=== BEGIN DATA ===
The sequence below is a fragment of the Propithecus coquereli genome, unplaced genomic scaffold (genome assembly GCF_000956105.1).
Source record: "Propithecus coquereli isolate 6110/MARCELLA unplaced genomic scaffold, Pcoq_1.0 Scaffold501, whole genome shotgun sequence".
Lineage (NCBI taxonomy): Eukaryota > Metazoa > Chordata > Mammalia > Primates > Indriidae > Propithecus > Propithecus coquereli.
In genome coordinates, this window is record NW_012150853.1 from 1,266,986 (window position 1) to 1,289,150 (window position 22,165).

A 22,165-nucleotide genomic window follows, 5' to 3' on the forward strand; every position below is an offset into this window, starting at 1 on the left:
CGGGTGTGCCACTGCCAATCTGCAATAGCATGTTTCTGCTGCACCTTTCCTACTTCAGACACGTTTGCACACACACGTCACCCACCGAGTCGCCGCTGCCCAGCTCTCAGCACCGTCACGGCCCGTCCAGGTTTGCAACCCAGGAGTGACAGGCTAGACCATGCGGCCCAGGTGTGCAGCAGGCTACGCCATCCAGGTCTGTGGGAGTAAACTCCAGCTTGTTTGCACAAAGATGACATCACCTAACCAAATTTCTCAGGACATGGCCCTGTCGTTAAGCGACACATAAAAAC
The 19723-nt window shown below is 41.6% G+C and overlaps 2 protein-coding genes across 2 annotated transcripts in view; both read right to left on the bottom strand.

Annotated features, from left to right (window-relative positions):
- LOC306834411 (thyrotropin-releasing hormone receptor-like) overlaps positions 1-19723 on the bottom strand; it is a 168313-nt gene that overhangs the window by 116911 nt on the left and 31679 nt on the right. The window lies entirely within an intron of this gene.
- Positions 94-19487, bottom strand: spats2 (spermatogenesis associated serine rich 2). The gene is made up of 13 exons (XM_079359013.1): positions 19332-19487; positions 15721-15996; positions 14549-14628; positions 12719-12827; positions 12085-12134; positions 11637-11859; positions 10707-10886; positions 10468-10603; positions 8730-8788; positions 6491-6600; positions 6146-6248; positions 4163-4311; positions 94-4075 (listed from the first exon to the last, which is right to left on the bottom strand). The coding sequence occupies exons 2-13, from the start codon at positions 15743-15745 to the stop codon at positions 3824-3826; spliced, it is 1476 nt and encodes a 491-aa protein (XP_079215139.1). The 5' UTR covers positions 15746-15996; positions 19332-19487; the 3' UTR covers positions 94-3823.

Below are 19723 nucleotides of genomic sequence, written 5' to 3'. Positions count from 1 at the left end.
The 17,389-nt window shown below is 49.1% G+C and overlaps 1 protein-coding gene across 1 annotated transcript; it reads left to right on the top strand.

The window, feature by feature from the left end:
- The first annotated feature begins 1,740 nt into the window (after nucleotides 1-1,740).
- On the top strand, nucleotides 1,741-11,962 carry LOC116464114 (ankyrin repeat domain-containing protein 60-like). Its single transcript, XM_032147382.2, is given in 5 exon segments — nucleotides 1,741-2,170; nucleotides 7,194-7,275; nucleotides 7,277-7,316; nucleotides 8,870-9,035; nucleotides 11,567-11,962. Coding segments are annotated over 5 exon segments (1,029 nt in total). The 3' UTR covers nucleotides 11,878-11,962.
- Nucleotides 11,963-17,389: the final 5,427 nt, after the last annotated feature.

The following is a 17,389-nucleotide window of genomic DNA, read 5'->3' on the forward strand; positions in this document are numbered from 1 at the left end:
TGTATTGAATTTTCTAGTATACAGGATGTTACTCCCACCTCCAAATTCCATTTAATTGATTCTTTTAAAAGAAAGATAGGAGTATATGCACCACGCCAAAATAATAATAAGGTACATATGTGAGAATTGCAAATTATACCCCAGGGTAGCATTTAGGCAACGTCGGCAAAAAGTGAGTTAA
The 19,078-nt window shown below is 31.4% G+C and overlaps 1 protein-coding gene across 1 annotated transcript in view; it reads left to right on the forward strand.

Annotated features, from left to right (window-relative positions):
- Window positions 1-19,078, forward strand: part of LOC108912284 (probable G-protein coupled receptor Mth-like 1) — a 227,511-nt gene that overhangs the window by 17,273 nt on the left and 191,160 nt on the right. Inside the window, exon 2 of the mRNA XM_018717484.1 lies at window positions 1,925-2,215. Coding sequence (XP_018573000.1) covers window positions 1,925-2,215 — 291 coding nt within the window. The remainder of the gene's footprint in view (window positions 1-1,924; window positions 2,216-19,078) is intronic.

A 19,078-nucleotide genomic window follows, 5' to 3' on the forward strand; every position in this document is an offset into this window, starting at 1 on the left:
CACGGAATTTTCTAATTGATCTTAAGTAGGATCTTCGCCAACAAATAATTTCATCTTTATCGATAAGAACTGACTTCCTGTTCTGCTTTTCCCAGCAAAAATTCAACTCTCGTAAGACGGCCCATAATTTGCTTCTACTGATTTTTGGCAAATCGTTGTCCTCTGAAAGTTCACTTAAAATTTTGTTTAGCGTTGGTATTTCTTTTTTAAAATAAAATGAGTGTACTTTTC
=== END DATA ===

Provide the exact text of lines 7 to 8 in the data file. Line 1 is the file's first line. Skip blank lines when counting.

The 19723-nt window shown below is 41.6% G+C and overlaps 2 protein-coding genes across 2 annotated transcripts in view; both read right to left on the bottom strand.

Annotated features, from left to right (window-relative positions):